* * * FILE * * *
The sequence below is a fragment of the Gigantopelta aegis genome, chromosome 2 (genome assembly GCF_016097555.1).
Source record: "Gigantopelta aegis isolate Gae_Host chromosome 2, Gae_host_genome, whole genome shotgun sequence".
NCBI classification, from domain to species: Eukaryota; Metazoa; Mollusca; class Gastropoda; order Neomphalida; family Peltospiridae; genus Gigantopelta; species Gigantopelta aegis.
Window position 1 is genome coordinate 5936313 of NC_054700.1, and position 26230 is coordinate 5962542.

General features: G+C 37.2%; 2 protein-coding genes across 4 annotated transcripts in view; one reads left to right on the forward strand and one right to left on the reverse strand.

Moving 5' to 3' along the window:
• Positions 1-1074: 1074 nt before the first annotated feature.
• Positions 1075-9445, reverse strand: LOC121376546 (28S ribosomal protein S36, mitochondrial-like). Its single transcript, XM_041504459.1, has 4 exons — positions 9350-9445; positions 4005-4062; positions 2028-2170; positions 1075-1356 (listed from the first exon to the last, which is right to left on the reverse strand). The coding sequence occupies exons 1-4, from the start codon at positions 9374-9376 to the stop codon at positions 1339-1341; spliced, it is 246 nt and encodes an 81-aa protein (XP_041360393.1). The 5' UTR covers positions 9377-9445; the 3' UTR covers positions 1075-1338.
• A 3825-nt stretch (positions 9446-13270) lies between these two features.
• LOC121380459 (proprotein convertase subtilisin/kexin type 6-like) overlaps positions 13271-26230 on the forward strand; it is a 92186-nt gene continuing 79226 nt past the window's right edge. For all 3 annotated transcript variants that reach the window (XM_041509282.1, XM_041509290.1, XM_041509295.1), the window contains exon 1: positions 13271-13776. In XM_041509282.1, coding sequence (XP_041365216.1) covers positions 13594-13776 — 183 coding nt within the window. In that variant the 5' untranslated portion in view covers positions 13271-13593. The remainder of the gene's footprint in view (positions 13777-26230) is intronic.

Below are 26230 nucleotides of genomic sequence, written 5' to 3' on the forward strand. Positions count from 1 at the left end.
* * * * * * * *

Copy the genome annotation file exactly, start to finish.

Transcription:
The sequence below is a fragment of the Gigantopelta aegis genome, chromosome 2 (genome assembly GCF_016097555.1).
Source record: "Gigantopelta aegis isolate Gae_Host chromosome 2, Gae_host_genome, whole genome shotgun sequence".
NCBI classification, from domain to species: Eukaryota; Metazoa; Mollusca; class Gastropoda; order Neomphalida; family Peltospiridae; genus Gigantopelta; species Gigantopelta aegis.
Window position 1 is genome coordinate 5936313 of NC_054700.1, and position 26230 is coordinate 5962542.

General features: G+C 37.2%; 2 protein-coding genes across 4 annotated transcripts in view; one reads left to right on the forward strand and one right to left on the reverse strand.

Moving 5' to 3' along the window:
• Positions 1-1074: 1074 nt before the first annotated feature.
• Positions 1075-9445, reverse strand: LOC121376546 (28S ribosomal protein S36, mitochondrial-like). Its single transcript, XM_041504459.1, has 4 exons — positions 9350-9445; positions 4005-4062; positions 2028-2170; positions 1075-1356 (listed from the first exon to the last, which is right to left on the reverse strand). The coding sequence occupies exons 1-4, from the start codon at positions 9374-9376 to the stop codon at positions 1339-1341; spliced, it is 246 nt and encodes an 81-aa protein (XP_041360393.1). The 5' UTR covers positions 9377-9445; the 3' UTR covers positions 1075-1338.
• A 3825-nt stretch (positions 9446-13270) lies between these two features.
• LOC121380459 (proprotein convertase subtilisin/kexin type 6-like) overlaps positions 13271-26230 on the forward strand; it is a 92186-nt gene continuing 79226 nt past the window's right edge. For all 3 annotated transcript variants that reach the window (XM_041509282.1, XM_041509290.1, XM_041509295.1), the window contains exon 1: positions 13271-13776. In XM_041509282.1, coding sequence (XP_041365216.1) covers positions 13594-13776 — 183 coding nt within the window. In that variant the 5' untranslated portion in view covers positions 13271-13593. The remainder of the gene's footprint in view (positions 13777-26230) is intronic.

Below are 26230 nucleotides of genomic sequence, written 5' to 3' on the forward strand. Positions count from 1 at the left end.